Nashville, CrimeReports, and Federal Data in the News

March 29, 2016 12:00 pm PST | Data News Roundup
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In this week’s open data news, Nashville’s Open Data program and CrimeReports make headlines. In the federal space, the White House plans to co-host a series of open data roundtables. Read about all this and more in the Open Data Download:

Nashville’s Push for More Open Data Informs Public

Nashville’s Mayor Megan Barry signed an executive order this year for more open data. “If you’ve ever wondered where tornado sirens are in your part of town, Keith Durbin, chief information officer for Metro Government, said you can now find them online.…It’s not just data on public safety that’s available. So far, you can research the data on agencies under eight different departments like education, health, government, and transportation.”  Get the full download.

Crime-Mapping Tool gets Open Data Refresh

“The CrimeReports crime-mapping web service from Motorola has been revamped to include chart, graph and trend tools from Socrata, the leading digital government service provider. Launched more than 10 years ago, CrimeReports gives law enforcement agencies the ability to publish crime data from record management or computer-aided dispatch systems to an online map. The partnership with Socrata expands the public-facing data to include analysis that helps citizens understand crime and public safety in their community.” Get the full download.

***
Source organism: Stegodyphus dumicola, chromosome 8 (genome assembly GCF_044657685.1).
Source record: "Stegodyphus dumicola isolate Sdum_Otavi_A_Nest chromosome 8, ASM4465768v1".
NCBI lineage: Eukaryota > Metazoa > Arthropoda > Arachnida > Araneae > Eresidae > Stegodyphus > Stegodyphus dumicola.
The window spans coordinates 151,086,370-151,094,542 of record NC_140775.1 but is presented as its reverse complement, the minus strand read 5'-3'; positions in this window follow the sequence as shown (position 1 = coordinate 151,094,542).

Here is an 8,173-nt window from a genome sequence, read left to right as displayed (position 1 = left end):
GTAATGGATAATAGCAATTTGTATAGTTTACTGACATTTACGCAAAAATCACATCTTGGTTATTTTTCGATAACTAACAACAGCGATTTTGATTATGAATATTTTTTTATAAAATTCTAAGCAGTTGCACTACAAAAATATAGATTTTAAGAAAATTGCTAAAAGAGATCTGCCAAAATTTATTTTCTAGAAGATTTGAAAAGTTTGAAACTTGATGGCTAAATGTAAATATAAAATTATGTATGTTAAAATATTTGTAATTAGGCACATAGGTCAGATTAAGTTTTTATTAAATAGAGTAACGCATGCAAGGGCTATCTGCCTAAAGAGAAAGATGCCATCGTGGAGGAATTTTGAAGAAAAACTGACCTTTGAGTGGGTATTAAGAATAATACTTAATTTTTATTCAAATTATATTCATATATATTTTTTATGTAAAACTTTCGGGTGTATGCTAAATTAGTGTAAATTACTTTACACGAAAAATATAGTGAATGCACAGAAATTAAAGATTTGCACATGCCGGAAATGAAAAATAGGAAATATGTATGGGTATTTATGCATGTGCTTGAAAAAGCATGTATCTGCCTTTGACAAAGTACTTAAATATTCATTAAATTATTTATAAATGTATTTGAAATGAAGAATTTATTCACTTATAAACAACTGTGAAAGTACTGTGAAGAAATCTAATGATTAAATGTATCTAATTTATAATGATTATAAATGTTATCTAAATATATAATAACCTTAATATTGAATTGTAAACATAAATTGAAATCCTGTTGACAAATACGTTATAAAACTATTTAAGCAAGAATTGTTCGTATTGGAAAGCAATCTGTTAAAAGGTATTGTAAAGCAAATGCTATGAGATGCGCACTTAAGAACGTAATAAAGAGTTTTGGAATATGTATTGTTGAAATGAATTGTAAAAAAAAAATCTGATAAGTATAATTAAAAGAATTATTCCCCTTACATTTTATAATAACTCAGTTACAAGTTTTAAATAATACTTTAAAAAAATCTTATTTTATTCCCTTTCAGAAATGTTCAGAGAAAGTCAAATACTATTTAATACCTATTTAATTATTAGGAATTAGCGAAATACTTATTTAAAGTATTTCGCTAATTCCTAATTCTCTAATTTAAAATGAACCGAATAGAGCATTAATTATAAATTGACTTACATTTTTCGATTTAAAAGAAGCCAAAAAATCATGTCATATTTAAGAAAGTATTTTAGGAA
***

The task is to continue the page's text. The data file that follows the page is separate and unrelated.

White House Tech Office to Co-Host Open Data Roundtables

The White House Office of Science Technology Policy has unveiled plans to co-host four open data roundtables…as part of a continuing push to advance the use of federal data. The sessions are expected to bring together a limited number of technical, policy and legal experts from federal agencies, academia and the private sector — and collect input from the public — as part of an effort to accelerate the use of government open data sets, according to an OSTP briefing.” Get the full download.

As Governments Open Access to Data, Law Lags Far Behind

“From municipalities to the White House, governments are launching open data projects—but the judicial branch is falling behind.” This was a key takeaway from a recent panel at the ABA Techshow, titled Public Service Legal Technology in the Data.Gov Era. “Adam Ziegler of Harvard Law School’s Library Innovation Lab hammered home the message with a quick tour of government data projects.” Get the full download.

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